Couple in Alabama same-sex marriage case still not allowed to adopt

By : Wire Report
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MONTGOMERY, Ala. — The couple whose lawsuit overturned Alabama’s gay marriage ban is headed back to court after a probate judge again refused to grant their adoption petition.

Cari Searcy and Kim McKeand filed the new lawsuit Feb. 24 against Mobile County Probate Judge Don Davis. Searcy is seeking to be recognized as a legal parent to their 9-year-old son.

Davis on Feb. 20 issued an “interlocutory decree” granting Searcy temporary parental rights. However, Davis said he would not issue a final adoption order until the U.S. Supreme Court rules on the marriage cases before it. That’s even though Davis’ office is issuing marriage licenses to same-sex couples after being directed to do so by a federal judge

“It’s frustrating. There is no legal justification for the court to do this,” said David Kennedy, a lawyer representing the couple.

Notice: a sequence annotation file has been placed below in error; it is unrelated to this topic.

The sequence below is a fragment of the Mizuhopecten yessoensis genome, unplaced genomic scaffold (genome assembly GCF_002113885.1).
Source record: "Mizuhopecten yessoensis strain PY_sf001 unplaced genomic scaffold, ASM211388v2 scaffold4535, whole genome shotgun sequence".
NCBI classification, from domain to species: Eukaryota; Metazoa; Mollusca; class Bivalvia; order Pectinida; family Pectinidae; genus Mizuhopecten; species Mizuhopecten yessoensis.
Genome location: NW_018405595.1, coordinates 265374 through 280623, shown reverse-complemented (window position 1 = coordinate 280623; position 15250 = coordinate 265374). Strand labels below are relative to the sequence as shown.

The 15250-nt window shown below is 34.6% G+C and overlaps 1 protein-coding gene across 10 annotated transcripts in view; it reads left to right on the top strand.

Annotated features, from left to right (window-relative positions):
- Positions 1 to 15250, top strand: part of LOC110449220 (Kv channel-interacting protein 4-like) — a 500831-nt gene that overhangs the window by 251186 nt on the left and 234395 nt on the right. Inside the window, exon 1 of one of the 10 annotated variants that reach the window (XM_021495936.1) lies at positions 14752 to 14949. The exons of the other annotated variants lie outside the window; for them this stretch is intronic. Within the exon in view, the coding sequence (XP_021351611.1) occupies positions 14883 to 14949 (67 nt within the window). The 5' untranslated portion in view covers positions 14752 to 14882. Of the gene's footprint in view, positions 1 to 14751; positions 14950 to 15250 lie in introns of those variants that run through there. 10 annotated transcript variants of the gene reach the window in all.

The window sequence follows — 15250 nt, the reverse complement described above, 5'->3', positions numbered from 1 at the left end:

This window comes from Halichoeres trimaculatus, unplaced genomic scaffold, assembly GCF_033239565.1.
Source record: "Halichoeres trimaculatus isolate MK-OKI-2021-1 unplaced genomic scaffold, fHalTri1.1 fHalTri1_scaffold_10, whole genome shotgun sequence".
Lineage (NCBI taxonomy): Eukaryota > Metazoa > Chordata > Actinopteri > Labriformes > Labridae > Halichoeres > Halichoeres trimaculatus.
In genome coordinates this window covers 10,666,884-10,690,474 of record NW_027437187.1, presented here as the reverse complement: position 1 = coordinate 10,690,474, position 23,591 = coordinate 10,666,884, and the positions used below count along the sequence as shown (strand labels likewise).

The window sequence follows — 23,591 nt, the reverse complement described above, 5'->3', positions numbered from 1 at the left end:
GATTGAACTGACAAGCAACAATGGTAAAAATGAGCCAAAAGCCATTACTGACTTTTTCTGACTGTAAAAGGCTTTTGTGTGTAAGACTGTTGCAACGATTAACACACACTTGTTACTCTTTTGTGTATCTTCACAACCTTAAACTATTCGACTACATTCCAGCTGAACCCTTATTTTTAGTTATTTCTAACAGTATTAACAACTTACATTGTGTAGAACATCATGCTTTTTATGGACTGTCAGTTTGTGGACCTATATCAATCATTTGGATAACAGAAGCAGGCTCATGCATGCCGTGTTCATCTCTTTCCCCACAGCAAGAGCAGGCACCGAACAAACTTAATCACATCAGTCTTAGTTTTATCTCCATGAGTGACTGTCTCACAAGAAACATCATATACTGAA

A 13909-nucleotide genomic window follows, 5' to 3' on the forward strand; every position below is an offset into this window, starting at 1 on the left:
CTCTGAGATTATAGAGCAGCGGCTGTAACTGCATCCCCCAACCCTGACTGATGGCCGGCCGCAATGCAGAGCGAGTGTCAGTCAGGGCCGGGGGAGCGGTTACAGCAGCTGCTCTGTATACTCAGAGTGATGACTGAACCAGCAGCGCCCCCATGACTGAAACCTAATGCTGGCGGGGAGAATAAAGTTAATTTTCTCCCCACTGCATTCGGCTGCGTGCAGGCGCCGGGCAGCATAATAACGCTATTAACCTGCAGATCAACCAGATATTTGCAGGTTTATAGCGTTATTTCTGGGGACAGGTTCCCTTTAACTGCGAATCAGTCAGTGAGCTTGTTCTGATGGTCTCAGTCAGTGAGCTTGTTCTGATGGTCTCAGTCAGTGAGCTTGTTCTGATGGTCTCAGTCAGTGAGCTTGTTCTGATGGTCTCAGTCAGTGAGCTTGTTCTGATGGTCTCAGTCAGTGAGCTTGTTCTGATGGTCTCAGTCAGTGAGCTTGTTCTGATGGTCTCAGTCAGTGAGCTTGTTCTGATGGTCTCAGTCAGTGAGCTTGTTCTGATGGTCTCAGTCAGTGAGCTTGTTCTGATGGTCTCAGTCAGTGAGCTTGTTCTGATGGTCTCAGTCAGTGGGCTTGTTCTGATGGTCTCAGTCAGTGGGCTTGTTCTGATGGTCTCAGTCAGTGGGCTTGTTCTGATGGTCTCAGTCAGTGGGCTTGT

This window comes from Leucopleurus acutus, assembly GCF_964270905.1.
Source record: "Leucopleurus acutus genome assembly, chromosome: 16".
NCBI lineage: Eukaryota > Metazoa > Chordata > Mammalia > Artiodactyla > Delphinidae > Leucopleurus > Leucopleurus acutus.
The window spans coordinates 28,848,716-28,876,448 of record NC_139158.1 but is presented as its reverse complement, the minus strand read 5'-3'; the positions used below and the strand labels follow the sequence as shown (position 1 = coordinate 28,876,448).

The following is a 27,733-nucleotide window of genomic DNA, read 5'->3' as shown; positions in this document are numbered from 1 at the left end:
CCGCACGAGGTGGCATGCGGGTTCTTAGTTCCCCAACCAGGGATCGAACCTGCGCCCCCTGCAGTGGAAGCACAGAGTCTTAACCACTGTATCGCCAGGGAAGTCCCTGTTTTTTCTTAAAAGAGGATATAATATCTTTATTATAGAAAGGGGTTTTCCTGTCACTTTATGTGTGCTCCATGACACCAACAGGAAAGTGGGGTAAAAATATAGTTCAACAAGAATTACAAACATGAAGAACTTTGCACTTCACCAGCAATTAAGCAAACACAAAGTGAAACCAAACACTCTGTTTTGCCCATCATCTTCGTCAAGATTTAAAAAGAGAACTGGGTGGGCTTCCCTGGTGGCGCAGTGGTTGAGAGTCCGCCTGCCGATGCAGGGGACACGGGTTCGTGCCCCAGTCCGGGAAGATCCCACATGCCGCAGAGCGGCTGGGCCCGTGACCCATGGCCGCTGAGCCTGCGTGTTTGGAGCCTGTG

Harry V. Satterwhite, a lawyer representing Davis, cited ongoing appeals of gay marriage rulings as a reason for delaying the petition

“Right now, his approach is to remain neutral,” Satterwhite said.

Searcy and Kim McKeand filed the lawsuit that led to U.S. District Judge Callie Granade on Jan. 23 to declare Alabama’s gay marriage ban unconstitutional and making Alabama the 37th state where gays and lesbians wed.

Davis had initially shut his offices’ marriage license division completely, citing a conflicting directive from Alabama Chief Justice Roy Moore to refuse the licenses. Granade on Feb. 12 said Davis could not deny marriage licenses to couples because they were gay. Davis opened the office that afternoon and gay couples began marrying.

Satterwhite said the adoption petition was a different case, but that Davis would abide by direction from the court.

Searcy and McKeand have been together for 16 years. McKeand gave birth to their son with the help of a sperm donor. The Mobile couple legally wed in California, but Searcy’s adoption petition was rejected because the women weren’t spouses under Alabama law.

“We planned and created him together. He has my last name,” Searcy said.

Searcy said it was frustrating to hit another stumbling block after a nine-year legal fight to be recognized as the boy’s parent.

“I thought it was pretty clear that we already won,” Searcy said.

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